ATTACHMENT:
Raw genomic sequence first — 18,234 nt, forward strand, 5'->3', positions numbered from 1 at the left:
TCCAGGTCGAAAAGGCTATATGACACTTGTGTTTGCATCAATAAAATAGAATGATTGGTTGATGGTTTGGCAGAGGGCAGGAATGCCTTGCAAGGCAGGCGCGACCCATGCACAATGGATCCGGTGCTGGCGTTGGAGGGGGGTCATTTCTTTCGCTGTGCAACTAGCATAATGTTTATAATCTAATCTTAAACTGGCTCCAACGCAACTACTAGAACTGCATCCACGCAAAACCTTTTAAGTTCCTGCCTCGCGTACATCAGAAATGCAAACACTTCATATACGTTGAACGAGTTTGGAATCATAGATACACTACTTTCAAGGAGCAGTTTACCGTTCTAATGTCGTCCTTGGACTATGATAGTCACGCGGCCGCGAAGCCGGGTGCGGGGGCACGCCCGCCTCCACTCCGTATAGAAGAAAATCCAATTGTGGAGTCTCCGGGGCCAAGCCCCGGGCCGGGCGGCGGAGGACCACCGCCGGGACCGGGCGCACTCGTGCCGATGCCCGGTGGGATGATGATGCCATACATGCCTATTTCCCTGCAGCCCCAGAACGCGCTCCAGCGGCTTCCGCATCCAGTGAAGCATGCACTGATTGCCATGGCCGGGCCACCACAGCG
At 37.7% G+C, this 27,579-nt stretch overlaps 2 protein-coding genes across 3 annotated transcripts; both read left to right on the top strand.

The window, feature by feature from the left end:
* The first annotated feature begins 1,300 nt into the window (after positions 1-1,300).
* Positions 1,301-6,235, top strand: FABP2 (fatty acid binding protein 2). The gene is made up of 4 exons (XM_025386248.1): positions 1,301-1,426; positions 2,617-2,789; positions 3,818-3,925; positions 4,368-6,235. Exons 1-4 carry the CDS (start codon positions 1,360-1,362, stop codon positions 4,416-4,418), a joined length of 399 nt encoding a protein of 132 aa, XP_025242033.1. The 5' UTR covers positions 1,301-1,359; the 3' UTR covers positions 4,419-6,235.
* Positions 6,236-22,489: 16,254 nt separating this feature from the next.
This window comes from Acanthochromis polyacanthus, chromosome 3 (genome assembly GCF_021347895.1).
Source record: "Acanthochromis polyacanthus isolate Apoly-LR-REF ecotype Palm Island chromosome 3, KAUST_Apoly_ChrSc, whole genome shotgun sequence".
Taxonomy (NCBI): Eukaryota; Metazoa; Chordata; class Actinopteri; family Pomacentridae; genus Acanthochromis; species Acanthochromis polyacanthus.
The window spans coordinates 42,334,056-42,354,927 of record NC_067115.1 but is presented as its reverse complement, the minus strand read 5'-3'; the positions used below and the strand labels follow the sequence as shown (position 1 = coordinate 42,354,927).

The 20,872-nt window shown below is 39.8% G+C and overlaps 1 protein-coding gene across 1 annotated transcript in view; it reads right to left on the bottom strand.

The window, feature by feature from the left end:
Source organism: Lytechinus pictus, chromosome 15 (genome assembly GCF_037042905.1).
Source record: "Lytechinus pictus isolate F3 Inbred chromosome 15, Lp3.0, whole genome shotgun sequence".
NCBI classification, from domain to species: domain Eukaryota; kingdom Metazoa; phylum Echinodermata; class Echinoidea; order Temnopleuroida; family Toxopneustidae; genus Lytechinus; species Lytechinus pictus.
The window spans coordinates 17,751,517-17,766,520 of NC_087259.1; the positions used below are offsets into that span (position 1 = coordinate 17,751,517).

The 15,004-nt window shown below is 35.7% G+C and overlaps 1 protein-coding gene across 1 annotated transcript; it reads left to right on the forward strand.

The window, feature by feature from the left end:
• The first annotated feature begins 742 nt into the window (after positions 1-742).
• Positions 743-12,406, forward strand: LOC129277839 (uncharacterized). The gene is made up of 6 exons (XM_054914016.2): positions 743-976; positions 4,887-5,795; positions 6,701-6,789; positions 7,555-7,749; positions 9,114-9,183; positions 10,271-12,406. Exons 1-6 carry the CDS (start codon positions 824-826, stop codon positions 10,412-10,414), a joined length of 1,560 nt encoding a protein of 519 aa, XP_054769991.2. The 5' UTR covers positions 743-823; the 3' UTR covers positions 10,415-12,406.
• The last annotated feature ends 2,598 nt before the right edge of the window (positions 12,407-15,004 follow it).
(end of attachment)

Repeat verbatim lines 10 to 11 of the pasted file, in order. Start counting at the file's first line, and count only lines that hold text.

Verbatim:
Taxonomy (NCBI): Eukaryota; Metazoa; Chordata; class Actinopteri; family Pomacentridae; genus Acanthochromis; species Acanthochromis polyacanthus.
The window spans coordinates 42,334,056-42,354,927 of record NC_067115.1 but is presented as its reverse complement, the minus strand read 5'-3'; the positions used below and the strand labels follow the sequence as shown (position 1 = coordinate 42,354,927).